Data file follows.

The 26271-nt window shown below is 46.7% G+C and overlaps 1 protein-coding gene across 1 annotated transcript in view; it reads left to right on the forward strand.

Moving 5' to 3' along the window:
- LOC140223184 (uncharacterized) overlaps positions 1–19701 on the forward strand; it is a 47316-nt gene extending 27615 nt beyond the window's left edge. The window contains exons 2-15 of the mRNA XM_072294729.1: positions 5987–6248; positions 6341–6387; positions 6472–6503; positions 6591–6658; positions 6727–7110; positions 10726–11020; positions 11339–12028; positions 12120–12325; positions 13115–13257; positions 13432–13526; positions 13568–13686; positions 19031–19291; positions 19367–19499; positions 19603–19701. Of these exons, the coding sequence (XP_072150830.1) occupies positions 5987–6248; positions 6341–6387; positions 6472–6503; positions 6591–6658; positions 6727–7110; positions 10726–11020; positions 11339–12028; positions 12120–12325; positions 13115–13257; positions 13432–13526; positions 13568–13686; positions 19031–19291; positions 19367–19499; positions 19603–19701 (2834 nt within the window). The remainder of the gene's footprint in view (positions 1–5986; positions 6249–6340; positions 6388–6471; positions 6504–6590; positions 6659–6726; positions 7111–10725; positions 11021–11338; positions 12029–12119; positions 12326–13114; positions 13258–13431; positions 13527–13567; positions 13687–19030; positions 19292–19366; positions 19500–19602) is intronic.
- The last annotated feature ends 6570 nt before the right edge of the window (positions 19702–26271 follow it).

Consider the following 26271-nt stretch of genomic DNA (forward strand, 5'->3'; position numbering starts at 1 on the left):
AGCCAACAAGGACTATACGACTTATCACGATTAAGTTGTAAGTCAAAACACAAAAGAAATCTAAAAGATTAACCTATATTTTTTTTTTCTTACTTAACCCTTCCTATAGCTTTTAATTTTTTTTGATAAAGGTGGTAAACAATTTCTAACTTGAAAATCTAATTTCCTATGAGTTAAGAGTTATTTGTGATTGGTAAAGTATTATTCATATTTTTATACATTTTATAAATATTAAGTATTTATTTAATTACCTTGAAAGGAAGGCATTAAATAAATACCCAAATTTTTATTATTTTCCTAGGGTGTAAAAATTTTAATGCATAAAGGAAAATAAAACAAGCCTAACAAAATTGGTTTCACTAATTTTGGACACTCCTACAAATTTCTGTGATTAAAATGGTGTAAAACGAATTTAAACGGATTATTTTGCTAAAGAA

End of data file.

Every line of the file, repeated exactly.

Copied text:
The 26271-nt window shown below is 46.7% G+C and overlaps 1 protein-coding gene across 1 annotated transcript in view; it reads left to right on the forward strand.

Moving 5' to 3' along the window:
- LOC140223184 (uncharacterized) overlaps positions 1–19701 on the forward strand; it is a 47316-nt gene extending 27615 nt beyond the window's left edge. The window contains exons 2-15 of the mRNA XM_072294729.1: positions 5987–6248; positions 6341–6387; positions 6472–6503; positions 6591–6658; positions 6727–7110; positions 10726–11020; positions 11339–12028; positions 12120–12325; positions 13115–13257; positions 13432–13526; positions 13568–13686; positions 19031–19291; positions 19367–19499; positions 19603–19701. Of these exons, the coding sequence (XP_072150830.1) occupies positions 5987–6248; positions 6341–6387; positions 6472–6503; positions 6591–6658; positions 6727–7110; positions 10726–11020; positions 11339–12028; positions 12120–12325; positions 13115–13257; positions 13432–13526; positions 13568–13686; positions 19031–19291; positions 19367–19499; positions 19603–19701 (2834 nt within the window). The remainder of the gene's footprint in view (positions 1–5986; positions 6249–6340; positions 6388–6471; positions 6504–6590; positions 6659–6726; positions 7111–10725; positions 11021–11338; positions 12029–12119; positions 12326–13114; positions 13258–13431; positions 13527–13567; positions 13687–19030; positions 19292–19366; positions 19500–19602) is intronic.
- The last annotated feature ends 6570 nt before the right edge of the window (positions 19702–26271 follow it).

Consider the following 26271-nt stretch of genomic DNA (forward strand, 5'->3'; position numbering starts at 1 on the left):
AGCCAACAAGGACTATACGACTTATCACGATTAAGTTGTAAGTCAAAACACAAAAGAAATCTAAAAGATTAACCTATATTTTTTTTTTCTTACTTAACCCTTCCTATAGCTTTTAATTTTTTTTGATAAAGGTGGTAAACAATTTCTAACTTGAAAATCTAATTTCCTATGAGTTAAGAGTTATTTGTGATTGGTAAAGTATTATTCATATTTTTATACATTTTATAAATATTAAGTATTTATTTAATTACCTTGAAAGGAAGGCATTAAATAAATACCCAAATTTTTATTATTTTCCTAGGGTGTAAAAATTTTAATGCATAAAGGAAAATAAAACAAGCCTAACAAAATTGGTTTCACTAATTTTGGACACTCCTACAAATTTCTGTGATTAAAATGGTGTAAAACGAATTTAAACGGATTATTTTGCTAAAGAA